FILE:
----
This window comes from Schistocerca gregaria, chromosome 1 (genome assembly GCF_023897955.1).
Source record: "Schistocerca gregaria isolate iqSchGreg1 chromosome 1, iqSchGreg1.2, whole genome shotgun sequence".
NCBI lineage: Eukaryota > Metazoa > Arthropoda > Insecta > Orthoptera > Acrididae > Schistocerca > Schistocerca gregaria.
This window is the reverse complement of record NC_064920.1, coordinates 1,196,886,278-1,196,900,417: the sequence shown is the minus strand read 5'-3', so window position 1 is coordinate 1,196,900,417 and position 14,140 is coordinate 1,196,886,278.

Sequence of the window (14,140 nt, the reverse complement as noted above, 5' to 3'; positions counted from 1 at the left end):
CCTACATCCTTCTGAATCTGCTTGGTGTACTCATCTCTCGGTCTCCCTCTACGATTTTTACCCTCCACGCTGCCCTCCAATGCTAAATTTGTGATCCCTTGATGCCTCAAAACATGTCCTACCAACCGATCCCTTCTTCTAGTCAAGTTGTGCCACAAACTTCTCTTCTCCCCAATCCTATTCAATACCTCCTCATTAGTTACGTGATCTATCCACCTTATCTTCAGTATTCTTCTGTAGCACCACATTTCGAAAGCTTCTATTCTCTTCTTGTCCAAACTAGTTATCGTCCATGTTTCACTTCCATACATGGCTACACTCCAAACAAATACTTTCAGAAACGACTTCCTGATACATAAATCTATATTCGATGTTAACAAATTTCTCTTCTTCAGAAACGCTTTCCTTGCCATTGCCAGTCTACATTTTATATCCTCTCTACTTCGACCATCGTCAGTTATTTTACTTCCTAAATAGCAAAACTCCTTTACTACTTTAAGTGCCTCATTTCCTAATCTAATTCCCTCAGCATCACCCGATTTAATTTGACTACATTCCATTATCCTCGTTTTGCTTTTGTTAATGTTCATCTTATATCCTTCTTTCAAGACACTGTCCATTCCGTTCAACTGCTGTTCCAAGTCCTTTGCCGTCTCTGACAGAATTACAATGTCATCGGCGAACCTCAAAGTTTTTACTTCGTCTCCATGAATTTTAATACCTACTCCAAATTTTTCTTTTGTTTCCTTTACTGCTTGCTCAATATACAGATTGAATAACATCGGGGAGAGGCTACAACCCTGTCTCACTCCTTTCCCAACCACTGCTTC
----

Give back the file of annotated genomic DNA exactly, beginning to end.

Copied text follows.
This window comes from Schistocerca gregaria, chromosome 1 (genome assembly GCF_023897955.1).
Source record: "Schistocerca gregaria isolate iqSchGreg1 chromosome 1, iqSchGreg1.2, whole genome shotgun sequence".
NCBI lineage: Eukaryota > Metazoa > Arthropoda > Insecta > Orthoptera > Acrididae > Schistocerca > Schistocerca gregaria.
This window is the reverse complement of record NC_064920.1, coordinates 1,196,886,278-1,196,900,417: the sequence shown is the minus strand read 5'-3', so window position 1 is coordinate 1,196,900,417 and position 14,140 is coordinate 1,196,886,278.

Sequence of the window (14,140 nt, the reverse complement as noted above, 5' to 3'; positions counted from 1 at the left end):
CCTACATCCTTCTGAATCTGCTTGGTGTACTCATCTCTCGGTCTCCCTCTACGATTTTTACCCTCCACGCTGCCCTCCAATGCTAAATTTGTGATCCCTTGATGCCTCAAAACATGTCCTACCAACCGATCCCTTCTTCTAGTCAAGTTGTGCCACAAACTTCTCTTCTCCCCAATCCTATTCAATACCTCCTCATTAGTTACGTGATCTATCCACCTTATCTTCAGTATTCTTCTGTAGCACCACATTTCGAAAGCTTCTATTCTCTTCTTGTCCAAACTAGTTATCGTCCATGTTTCACTTCCATACATGGCTACACTCCAAACAAATACTTTCAGAAACGACTTCCTGATACATAAATCTATATTCGATGTTAACAAATTTCTCTTCTTCAGAAACGCTTTCCTTGCCATTGCCAGTCTACATTTTATATCCTCTCTACTTCGACCATCGTCAGTTATTTTACTTCCTAAATAGCAAAACTCCTTTACTACTTTAAGTGCCTCATTTCCTAATCTAATTCCCTCAGCATCACCCGATTTAATTTGACTACATTCCATTATCCTCGTTTTGCTTTTGTTAATGTTCATCTTATATCCTTCTTTCAAGACACTGTCCATTCCGTTCAACTGCTGTTCCAAGTCCTTTGCCGTCTCTGACAGAATTACAATGTCATCGGCGAACCTCAAAGTTTTTACTTCGTCTCCATGAATTTTAATACCTACTCCAAATTTTTCTTTTGTTTCCTTTACTGCTTGCTCAATATACAGATTGAATAACATCGGGGAGAGGCTACAACCCTGTCTCACTCCTTTCCCAACCACTGCTTC